90-day trial periods are back

Employment | Print Article

March 2024

The Government has fulfilled its commitment to update legislation in relation to 90-day trial periods within its first 100 days. The Employment Relations (Trial Periods) Amendment Bill (Bill) was passed on 21 December 2023, after a fast-tracked process through Parliament.

Following Royal Assent, trial periods are now able to be used by all employers, regardless of the size of their business and the number of employees. This is different to the previous scope, which limited the use of trial periods to businesses with fewer than 20 employees. This means that trial periods will operate as originally intended (for the benefit of all employers, not strictly small businesses) and as originally introduced by National in 2011.

What does this mean for existing employment relationships?

Employers will only be able to dismiss employees under a 90-day trial period, where the employment agreement has a valid trial period provision. All legislative requirements of section 67A(2) of the Employment Relations Act 2000 will need to be met for a dismissal under a trial period to be valid. If a dismissal is valid, an employee will not be entitled to bring a personal grievance or other proceedings against their employer.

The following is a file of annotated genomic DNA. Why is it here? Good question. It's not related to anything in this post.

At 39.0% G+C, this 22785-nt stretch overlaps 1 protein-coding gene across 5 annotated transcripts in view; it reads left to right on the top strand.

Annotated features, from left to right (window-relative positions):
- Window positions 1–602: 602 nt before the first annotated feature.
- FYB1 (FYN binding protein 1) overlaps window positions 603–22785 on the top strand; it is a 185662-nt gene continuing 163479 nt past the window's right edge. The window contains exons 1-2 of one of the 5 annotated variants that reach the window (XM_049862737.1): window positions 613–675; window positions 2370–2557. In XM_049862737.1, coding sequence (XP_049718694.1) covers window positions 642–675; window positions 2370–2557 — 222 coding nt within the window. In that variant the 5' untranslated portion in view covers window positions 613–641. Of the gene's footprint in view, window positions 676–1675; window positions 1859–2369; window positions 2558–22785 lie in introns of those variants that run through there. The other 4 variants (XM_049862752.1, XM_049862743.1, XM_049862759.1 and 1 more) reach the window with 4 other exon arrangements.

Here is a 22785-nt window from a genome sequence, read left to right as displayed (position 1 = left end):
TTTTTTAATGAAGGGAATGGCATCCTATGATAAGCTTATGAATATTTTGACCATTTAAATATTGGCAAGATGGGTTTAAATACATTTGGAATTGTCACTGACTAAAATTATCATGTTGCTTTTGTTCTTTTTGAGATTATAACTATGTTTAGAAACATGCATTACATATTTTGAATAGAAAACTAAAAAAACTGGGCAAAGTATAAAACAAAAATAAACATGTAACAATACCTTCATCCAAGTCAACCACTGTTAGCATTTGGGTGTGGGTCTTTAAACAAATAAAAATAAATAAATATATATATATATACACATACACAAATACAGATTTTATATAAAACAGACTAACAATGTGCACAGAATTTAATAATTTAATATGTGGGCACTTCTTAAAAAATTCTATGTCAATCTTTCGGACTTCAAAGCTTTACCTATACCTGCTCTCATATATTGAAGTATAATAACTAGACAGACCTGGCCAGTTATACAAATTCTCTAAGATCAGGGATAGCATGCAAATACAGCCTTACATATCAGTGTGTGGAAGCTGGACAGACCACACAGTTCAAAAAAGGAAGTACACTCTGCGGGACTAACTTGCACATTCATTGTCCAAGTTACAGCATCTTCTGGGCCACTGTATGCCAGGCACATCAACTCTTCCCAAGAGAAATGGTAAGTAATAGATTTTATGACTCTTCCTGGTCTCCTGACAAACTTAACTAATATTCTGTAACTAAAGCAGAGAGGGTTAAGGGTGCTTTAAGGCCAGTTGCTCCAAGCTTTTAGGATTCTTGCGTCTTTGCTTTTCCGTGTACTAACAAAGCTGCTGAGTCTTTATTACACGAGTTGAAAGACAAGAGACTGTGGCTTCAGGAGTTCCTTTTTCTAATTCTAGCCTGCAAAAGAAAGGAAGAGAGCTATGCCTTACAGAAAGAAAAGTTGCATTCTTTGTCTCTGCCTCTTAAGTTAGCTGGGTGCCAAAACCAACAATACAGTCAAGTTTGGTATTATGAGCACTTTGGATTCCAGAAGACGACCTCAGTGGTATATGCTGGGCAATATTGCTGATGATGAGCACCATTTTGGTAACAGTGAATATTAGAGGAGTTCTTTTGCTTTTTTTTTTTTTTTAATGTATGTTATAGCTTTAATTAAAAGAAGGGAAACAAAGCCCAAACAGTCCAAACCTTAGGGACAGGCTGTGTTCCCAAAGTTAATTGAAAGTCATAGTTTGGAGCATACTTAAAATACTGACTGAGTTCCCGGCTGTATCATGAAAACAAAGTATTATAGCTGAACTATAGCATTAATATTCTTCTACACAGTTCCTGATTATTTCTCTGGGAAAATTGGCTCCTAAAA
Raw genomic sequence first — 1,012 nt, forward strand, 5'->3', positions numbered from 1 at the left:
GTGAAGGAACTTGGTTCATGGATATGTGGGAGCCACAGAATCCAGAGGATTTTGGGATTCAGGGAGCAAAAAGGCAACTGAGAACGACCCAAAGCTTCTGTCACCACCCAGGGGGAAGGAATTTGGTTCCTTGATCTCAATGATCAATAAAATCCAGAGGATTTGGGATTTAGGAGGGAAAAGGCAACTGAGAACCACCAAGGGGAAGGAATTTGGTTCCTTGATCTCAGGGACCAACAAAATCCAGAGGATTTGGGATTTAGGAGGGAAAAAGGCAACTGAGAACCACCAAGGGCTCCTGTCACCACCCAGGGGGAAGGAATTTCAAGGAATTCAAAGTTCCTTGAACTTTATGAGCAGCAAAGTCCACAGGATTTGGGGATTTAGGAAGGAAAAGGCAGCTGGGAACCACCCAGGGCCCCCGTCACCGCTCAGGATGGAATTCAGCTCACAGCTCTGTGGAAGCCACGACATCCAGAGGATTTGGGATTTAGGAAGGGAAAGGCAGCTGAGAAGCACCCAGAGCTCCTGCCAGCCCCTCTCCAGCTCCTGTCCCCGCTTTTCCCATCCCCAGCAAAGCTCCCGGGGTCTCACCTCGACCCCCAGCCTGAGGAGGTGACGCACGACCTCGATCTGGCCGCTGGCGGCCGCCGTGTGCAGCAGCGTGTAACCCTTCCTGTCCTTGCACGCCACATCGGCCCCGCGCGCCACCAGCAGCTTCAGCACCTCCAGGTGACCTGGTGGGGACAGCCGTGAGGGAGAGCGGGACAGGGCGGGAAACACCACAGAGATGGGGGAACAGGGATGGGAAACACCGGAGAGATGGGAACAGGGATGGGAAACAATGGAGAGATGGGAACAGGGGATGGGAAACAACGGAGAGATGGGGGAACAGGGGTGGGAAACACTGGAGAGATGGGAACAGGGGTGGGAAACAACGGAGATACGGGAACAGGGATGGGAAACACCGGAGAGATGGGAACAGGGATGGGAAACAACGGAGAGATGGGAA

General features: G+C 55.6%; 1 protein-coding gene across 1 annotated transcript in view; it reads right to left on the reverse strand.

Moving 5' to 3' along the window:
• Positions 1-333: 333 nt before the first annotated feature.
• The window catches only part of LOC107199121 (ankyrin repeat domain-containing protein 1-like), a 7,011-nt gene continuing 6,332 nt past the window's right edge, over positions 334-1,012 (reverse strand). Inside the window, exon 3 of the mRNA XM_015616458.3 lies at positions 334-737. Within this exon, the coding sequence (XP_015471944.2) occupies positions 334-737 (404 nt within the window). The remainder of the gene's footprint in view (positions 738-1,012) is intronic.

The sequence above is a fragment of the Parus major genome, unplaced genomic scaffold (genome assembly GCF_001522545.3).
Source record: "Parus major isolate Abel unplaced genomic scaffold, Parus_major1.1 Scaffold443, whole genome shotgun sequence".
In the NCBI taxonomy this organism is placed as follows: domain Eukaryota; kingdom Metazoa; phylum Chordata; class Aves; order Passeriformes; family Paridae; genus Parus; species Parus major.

The legislative requirements for a 90-day trial period to be enforceable include that the trial provision must be in writing and must be for a specified period (not exceeding 90 days) starting at the beginning of the employee’s employment. It remains unchanged that trial periods will only be able to be entered into if the employee has not previously been employed by the employer. This means that any existing employment relationship, regardless of the length of employment, will not be affected by this change to legislation. An employer cannot introduce a trial period for an existing employee.

The reintroduction of trial periods is a significant change for medium to large sized businesses and their employees, and more changes are expected as the Government continues its term. If you have any questions about including trial periods into your employment agreements or the validity of any trial period provision, please contact your employment lawyer.